(conducted by Calvin Evans and Dan Roussel)
Teju Cole, the Fall 2019 Writer-in-Residence at the Writers House, is the author of five books. In addition to writing fiction, he is a photographer, critic, and curator. He was the photography critic of The New York Times Magazine from 2015 until 2019, and is currently the Gore Vidal Professor of the Practice of Creative Writing at Harvard University.
The Writer-in-Residence program is made possible with generous support from the Andrea ’79 and Ken Robertson Writers House Innovation Fund.
In 2017, you put on a performance piece called “Black Paper” for Performa 17. What was the creation process for this, and did anything surprise you about the response to it?
The impetus for that piece came out of the dismay of the November 2016 elections. I asked myself what a rapid response would look like on an artistic level. Art usually takes a long time to figure out what it thinks of what's going on. And yet, at the same time, it's always possible to respond rapidly. So, I started to look for a form. One of the first things that came to me, in January 2017, was the title “Black Paper.” It was this idea that there’s information hidden inside what you're looking at. Then I started taking a bunch of photographs, and then I was invited by Performa 17.
In the summer of that year, I had a photography exhibition that included a large collage work called “Black Paper,” but I already knew that the project was something that would have an ongoing life. Then I did the performance. I'd never done a performance piece before. It was very visceral, very personal. I think some parts of it worked very well. I really, really liked the soundscape I made. I'm not a professional musician, but I made a 42 minute soundscape that, for me, really holds up as a piece of work. The physical body performance aspect was okay, for that moment. I got some good reviews, and some not so good reviews. Interestingly, the not-so-good reviews were in very small places. And the really good reviews were in the New York Times and places like that. As an artist myself, I know that it was a work in progress. I'm now taking some of those complex ideas and working on a book that is also called Black Paper.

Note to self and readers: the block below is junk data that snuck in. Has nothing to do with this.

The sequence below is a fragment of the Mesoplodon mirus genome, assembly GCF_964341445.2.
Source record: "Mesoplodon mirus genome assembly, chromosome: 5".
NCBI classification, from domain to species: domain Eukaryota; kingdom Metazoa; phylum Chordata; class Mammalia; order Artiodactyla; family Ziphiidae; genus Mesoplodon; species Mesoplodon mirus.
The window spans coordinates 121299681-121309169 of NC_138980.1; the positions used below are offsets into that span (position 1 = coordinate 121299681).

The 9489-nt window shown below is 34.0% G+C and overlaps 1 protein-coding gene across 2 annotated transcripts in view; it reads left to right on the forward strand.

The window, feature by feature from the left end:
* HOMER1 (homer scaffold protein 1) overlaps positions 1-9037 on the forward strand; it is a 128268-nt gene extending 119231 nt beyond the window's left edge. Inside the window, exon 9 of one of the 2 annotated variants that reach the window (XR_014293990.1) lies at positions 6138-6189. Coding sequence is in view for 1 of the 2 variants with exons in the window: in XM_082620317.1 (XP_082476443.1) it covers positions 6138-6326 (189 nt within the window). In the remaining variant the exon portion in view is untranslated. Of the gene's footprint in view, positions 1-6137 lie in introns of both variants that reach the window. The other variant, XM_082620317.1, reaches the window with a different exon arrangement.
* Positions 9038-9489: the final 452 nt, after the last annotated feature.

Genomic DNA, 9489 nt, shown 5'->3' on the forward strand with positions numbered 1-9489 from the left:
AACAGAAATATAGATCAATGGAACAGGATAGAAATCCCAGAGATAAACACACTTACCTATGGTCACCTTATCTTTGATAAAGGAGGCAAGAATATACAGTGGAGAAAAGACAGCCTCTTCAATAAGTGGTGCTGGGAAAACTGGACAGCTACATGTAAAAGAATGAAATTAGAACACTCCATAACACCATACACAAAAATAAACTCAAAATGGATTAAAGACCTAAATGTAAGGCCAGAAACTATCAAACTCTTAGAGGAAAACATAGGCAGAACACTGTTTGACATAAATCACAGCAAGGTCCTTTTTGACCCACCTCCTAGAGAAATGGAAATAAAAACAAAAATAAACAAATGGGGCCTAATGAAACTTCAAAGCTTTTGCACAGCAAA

I remain curious to see what can be generated out of political darkness, but I also want to engage in these meditations on the color black, on shadows, and so on.
Hi to all you poets, prosers, and artists!
After the long wait, it's finally time for the big announcement: the Fall 2019 issue has been released!
To all our contributors (listed below), thank you for both your patience and your work as undergo another period of transition. Your work was phenomenal--the sheer size of the latest edition of The Merrimack Review is a testament to the quality of submissions this time around. And a very special thanks to Justin Li for both our cover art, and the semesterly header art for our website!
Featured contributors include: Caleb Bartholomew, Haley Barthuly, Lee Brady, Nina Chabanon, Mackenzie Coburn, Emma Converse, Joe Dahut, Benjamin Davis, Larissa Debski, Taylor Denton, Sean Desautelle, Aryanna Faulkner, Lauren Hallstrom, Annabelle Harsch, Omair Hasan, Sarah Huang, Rebecca Justiniano, Lilly Klahs, Justin Li, Tim MacKay, Anthony Miller, Kyle Moon, Mikayla Morell, Elizabeth Muscari, Michaela Norman, Dana Parker, W.T. Paterson, Pan Pratyusha, Alyssa Quinones, Caroline Richards, Colin Sowers, Elizabeth Stanfield, Sarah Wruck, and Misty Yarnall.
This issue includes an exclusive interview with Teju Cole!
And finally, please welcome our newest co-managing editor, who is taking over for Calvin Evans--Kerry Reynolds!
We hope you enjoy the latest issue of The Merrimack Review, and have a wonderful rest of the winter. Come spring, another issue will be out! Stay tuned for info on deadlines for Spring 2020. Until next time!
- Kerry R. and Dan R., Managing Editors